Numerous Factors Lead To The Demise Of A Marriage Or Relationship According to Author
Will The Dynamics of A Relationship Doom A Marriage? A Review of an Article Published by Healthy Peoples
I was intrigued by an article entitled “Twelve Biggest Reasons People Fall Out of Love” and determined to read/review the article and provide my input to the reasons cited by the author.
- The “honeymoon phase” of a romantic relationship is characterized by excitement, lust, sexual intimacy, and a general feeling that “this is it”! However, over time……this “honeymoon phase” does come to an end. The parties may think that if the excitement and lust have gone….is the relationship over? Has it ended? There must be a realization by the parties that the “love” has not evaporated or left….but, that the “honeymoon phase” of the relationship has run its course and is over. This does not mean that the marriage is doomed!!
- Some couples have a constant “battle” over who is going to “control” the dynamics of the relationship. These couples are prone to having incidents of anger and domestic violence as the party seeking to “control” the other spouse seeks to have “supremacy” of the relationship. The parties may have to seek counseling if there is any hope of salvaging the marital relationship.
- Some parties enter a romantic relationship with the expectation that they will be able to “change” or “transform” their mate after marriage!! The general theme should be “What you see and experience is what you shall get”!! One’s partner is not going to undergo fundamental changes in the way they relate or behave after marriage. To expect otherwise is mere folly!! For example, if Husband is a heavy drinker or heavy user of “pot”, the mere fact that he is getting married is not likely to change his habits of drinking or using “pot”!
- Some couples are truly incompatible but do not realize same until the “honeymoon phase” in the relationship is over. Many couples marry without knowing the religion, personal belief system, and/or the parenting philosophy of the other party…….they later realize that their values and philosophies about life in general are not compatible.
- Many marriages end because one of the parties has had or continues to have an extramarital relationship. This factor impacts upon the ability of the parties to be able to trust one another. Frankly, I would have put this “reason” at the top of the list as it seems to be a primary factor in the divorces wherein I am involved as the counsel of record. It must be noted that some couples can resolve their differences even after an “affair” but that takes much effort and work on the part of both parties.
- Sometimes a major life event can change the entire dynamics of a marital relationship. In the early years of my practice, a Husband sustained a Traumatic Brain Injury from a motorcycle accident. The incident left him with the personality/development of an adolescent. He was not the “man” Wife had married. She wanted to end the marriage as her Husband had become likened to an adolescent child. And, there are situations where the serious illness or death of a child can be so devastating to the parties that the marriage cannot remain intact.
- Jealousy of one party in the marriage can lead to the demise of a marriage. If one party is constantly “checking up” on the other party by email, stalking, texting, etc., it can lead to discord and the demise of the marriage. There must be an element of trust between the two parties in a marriage.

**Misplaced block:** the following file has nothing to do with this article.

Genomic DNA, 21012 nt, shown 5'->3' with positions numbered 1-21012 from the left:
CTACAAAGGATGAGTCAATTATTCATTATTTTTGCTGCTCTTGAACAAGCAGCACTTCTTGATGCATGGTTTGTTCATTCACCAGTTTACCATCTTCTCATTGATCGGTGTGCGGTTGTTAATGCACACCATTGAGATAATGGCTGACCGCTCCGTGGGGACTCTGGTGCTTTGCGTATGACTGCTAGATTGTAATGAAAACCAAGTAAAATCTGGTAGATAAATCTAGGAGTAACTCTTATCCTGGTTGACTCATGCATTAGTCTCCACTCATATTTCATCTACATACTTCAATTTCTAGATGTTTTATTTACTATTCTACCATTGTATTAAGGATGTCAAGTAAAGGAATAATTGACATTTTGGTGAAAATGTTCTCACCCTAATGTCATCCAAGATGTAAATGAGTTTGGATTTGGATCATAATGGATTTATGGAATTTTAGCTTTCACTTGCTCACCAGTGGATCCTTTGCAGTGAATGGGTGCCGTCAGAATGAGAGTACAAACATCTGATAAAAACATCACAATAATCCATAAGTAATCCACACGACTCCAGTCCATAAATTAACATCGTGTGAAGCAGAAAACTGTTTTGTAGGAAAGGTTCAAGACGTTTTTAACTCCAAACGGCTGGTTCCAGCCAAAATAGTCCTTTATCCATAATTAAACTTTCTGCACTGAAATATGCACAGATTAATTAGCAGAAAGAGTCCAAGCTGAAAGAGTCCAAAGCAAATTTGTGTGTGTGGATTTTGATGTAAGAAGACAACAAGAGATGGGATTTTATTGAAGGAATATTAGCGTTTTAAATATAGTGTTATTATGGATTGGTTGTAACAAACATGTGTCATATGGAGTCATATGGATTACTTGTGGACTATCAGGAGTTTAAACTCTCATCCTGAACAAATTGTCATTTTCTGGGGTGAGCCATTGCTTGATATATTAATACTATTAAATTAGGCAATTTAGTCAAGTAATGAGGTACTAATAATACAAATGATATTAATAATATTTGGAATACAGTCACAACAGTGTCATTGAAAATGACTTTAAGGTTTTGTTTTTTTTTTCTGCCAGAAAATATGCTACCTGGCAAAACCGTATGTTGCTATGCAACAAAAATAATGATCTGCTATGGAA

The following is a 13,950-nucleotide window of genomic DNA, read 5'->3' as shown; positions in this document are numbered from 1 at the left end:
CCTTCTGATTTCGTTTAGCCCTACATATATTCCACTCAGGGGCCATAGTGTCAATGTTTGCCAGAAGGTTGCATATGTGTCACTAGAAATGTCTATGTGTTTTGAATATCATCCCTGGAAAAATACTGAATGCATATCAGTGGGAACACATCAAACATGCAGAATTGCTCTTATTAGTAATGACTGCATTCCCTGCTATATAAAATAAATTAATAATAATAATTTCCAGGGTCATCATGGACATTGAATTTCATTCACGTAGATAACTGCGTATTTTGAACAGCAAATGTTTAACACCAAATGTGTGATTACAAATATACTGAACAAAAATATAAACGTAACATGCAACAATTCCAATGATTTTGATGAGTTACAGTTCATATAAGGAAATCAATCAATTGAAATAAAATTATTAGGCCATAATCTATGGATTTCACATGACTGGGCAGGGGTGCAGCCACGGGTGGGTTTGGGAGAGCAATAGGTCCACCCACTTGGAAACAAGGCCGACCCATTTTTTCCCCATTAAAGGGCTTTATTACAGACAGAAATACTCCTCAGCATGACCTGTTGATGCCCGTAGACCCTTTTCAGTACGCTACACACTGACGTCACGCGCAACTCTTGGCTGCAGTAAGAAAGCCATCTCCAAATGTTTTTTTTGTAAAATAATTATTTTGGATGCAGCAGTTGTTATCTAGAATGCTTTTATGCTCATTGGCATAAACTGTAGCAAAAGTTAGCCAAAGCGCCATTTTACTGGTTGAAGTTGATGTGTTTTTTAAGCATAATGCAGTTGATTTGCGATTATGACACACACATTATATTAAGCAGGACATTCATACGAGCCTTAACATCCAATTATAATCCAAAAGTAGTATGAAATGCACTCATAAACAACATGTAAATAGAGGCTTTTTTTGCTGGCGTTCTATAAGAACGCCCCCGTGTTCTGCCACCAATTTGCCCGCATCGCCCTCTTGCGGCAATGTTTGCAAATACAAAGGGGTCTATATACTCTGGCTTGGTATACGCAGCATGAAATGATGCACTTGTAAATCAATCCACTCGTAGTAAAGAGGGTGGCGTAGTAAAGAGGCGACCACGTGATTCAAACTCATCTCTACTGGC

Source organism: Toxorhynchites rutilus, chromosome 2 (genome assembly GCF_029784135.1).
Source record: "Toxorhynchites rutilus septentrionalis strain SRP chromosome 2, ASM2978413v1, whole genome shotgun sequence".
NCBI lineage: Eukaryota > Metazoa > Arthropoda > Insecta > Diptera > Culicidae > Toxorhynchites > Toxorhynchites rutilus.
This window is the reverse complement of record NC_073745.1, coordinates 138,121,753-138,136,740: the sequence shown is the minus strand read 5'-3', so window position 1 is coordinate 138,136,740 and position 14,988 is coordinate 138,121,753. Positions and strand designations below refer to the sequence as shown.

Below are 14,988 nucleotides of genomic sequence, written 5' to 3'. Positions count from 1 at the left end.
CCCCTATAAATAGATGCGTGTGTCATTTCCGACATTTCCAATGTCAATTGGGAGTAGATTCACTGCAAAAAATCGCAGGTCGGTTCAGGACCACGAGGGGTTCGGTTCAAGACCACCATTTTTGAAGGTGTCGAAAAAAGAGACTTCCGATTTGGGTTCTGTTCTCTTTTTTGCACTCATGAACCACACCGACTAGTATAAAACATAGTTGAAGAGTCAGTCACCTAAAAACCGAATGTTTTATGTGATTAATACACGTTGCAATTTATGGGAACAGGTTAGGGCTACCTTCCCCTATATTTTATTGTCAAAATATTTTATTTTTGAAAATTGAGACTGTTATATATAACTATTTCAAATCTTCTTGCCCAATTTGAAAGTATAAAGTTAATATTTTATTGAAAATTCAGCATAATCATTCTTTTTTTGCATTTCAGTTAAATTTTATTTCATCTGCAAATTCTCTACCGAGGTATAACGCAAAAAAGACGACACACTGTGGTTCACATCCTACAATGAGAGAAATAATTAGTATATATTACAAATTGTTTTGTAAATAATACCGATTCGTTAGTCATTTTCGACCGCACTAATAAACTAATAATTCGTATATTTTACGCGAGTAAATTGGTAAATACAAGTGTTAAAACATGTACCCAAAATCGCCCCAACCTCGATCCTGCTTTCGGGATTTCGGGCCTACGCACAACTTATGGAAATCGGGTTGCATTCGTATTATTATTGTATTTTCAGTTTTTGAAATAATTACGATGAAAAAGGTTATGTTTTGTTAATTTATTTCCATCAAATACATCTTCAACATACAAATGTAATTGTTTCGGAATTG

- There must be an effort put forth by each party to keep the lines of communication open and to keep the passion of the marriage alive and well. Each party must communicate to the other party love, respect, and commitment to the relationship. Neglect of the relationship leads to discord and dissention which could lead to divorce.
- It is most important for couples in a relationship to determine how to handle or resolve family conflicts! Un-resolved conflicts can result in anger and resentment….both emotions are damaging to a marital relationship. Can the parties discuss the “conflict” and arrive at a compromise that is beneficial and satisfactory for each party.
- Relationships based entirely upon “lust” and “sexual attraction” may not last when the “honeymoon period” ends as it becomes apparent that the main attraction was the physical one and that there are no deeper emotional connections between the two parties. I liken these marriages to the ones that take place in the “Chapels” of Las Vegas….people fly in to be married on a “whim” and later determine the decision was not a sound one. They really are not in love with one another and they can’t understand why they are even married.
- Marriages can also fail if one partner is overly “dependent” or “clingy” on the other partner in a relationship. The “independent” partner may become overwhelmed by the apparent needs of the “dependent” partner. He or she may feel like they have married a “minor” child who is entirely dependent upon them for care and survival.
- Each party in a healthy marriage must feel needed and appreciated….if each party feels totally independent and not connected, the marriage is not likely to survive. In a relationship, there must be a healthy balance between the needs and expectations of each party to the marriage.
I enjoyed reading the relationship article and felt the author thoroughly covered the chosen topic!
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Anne Shale is of counsel to Dayton, Ohio, law firm, Holzfaster, Cecil, McKnight & Mues. She is a former registered nurse and concentrates her practice in Family Law and Divorce cases.